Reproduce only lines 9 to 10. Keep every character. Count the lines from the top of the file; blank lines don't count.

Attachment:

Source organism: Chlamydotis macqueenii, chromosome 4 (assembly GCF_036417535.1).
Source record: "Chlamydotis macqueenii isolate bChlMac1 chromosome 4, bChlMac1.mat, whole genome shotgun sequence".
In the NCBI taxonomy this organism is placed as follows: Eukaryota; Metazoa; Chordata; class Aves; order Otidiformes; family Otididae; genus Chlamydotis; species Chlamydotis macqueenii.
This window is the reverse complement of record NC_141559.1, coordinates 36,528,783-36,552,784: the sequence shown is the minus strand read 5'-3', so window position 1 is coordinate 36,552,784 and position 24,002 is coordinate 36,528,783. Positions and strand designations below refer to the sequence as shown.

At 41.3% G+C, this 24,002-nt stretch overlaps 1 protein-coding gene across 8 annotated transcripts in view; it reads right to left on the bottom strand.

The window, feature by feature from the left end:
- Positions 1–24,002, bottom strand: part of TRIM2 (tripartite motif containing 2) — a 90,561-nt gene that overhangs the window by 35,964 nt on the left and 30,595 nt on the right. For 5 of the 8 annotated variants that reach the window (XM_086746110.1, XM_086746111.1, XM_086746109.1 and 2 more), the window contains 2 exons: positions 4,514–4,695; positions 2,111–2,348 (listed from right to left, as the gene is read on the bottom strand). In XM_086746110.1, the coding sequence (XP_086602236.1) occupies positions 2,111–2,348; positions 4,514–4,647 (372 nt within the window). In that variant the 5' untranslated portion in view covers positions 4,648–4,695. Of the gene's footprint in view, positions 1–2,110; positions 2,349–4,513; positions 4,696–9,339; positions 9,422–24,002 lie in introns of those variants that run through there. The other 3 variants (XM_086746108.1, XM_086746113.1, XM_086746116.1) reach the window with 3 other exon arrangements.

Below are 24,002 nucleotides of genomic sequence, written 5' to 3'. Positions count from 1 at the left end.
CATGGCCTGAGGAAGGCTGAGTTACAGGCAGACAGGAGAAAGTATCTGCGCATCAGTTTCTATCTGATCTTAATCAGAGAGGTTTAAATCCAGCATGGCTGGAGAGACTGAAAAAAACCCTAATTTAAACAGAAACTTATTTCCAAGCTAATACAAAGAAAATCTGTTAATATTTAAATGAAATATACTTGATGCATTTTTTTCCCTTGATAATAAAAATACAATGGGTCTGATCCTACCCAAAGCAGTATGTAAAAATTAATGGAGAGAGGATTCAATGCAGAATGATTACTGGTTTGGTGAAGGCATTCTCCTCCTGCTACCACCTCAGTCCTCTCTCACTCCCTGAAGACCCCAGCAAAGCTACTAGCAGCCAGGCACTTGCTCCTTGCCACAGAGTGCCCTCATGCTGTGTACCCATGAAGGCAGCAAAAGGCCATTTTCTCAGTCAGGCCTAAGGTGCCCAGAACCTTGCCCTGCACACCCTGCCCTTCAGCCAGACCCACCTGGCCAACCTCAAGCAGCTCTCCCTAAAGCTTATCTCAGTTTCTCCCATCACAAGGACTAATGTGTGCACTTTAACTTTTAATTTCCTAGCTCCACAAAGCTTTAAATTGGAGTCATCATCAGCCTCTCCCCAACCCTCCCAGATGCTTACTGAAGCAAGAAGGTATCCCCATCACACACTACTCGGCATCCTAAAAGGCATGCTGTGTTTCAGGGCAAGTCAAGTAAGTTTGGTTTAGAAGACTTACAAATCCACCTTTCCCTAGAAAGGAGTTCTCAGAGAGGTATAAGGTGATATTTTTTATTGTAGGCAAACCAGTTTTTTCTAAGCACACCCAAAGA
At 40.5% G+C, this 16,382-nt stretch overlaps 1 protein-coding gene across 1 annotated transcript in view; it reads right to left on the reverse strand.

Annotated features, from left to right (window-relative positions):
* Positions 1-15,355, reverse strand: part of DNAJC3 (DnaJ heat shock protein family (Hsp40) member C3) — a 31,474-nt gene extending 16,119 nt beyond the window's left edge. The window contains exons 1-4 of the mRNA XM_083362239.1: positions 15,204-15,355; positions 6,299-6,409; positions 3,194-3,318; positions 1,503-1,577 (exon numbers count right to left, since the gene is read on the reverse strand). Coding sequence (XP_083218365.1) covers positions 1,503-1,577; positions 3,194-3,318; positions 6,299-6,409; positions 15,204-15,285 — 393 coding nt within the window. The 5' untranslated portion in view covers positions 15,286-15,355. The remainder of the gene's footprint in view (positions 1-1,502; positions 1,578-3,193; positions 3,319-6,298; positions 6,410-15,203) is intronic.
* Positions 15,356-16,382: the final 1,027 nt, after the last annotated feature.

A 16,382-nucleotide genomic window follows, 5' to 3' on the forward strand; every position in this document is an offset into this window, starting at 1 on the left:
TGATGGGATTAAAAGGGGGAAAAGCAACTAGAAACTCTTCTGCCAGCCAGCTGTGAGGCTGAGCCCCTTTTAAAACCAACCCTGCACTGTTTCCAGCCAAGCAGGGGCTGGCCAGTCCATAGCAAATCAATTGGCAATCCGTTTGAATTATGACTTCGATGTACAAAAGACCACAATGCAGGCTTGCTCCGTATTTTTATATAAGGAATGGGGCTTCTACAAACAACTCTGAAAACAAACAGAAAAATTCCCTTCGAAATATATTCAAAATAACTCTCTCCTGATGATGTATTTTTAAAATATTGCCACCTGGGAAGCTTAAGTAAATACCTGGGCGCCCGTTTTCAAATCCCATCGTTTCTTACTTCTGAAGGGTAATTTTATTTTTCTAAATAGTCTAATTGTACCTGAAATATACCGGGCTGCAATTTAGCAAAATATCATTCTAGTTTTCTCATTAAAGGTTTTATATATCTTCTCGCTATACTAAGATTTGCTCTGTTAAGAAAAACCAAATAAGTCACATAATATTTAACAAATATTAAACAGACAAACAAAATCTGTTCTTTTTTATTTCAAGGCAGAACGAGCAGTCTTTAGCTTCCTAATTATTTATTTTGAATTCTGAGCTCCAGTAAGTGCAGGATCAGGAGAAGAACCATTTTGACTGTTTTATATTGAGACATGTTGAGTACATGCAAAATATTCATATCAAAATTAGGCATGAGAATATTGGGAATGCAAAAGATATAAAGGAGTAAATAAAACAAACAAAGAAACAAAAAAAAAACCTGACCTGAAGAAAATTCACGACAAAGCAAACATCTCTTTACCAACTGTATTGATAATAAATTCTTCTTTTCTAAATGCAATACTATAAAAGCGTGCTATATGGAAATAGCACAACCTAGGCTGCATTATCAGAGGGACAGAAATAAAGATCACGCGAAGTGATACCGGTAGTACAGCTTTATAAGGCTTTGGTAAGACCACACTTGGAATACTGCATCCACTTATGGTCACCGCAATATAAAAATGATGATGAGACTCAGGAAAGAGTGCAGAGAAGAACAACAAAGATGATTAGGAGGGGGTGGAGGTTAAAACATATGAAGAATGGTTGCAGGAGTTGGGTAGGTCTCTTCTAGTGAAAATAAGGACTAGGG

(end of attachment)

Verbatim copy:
CATGGCCTGAGGAAGGCTGAGTTACAGGCAGACAGGAGAAAGTATCTGCGCATCAGTTTCTATCTGATCTTAATCAGAGAGGTTTAAATCCAGCATGGCTGGAGAGACTGAAAAAAACCCTAATTTAAACAGAAACTTATTTCCAAGCTAATACAAAGAAAATCTGTTAATATTTAAATGAAATATACTTGATGCATTTTTTTCCCTTGATAATAAAAATACAATGGGTCTGATCCTACCCAAAGCAGTATGTAAAAATTAATGGAGAGAGGATTCAATGCAGAATGATTACTGGTTTGGTGAAGGCATTCTCCTCCTGCTACCACCTCAGTCCTCTCTCACTCCCTGAAGACCCCAGCAAAGCTACTAGCAGCCAGGCACTTGCTCCTTGCCACAGAGTGCCCTCATGCTGTGTACCCATGAAGGCAGCAAAAGGCCATTTTCTCAGTCAGGCCTAAGGTGCCCAGAACCTTGCCCTGCACACCCTGCCCTTCAGCCAGACCCACCTGGCCAACCTCAAGCAGCTCTCCCTAAAGCTTATCTCAGTTTCTCCCATCACAAGGACTAATGTGTGCACTTTAACTTTTAATTTCCTAGCTCCACAAAGCTTTAAATTGGAGTCATCATCAGCCTCTCCCCAACCCTCCCAGATGCTTACTGAAGCAAGAAGGTATCCCCATCACACACTACTCGGCATCCTAAAAGGCATGCTGTGTTTCAGGGCAAGTCAAGTAAGTTTGGTTTAGAAGACTTACAAATCCACCTTTCCCTAGAAAGGAGTTCTCAGAGAGGTATAAGGTGATATTTTTTATTGTAGGCAAACCAGTTTTTTCTAAGCACACCCAAAGA
At 40.5% G+C, this 16,382-nt stretch overlaps 1 protein-coding gene across 1 annotated transcript in view; it reads right to left on the reverse strand.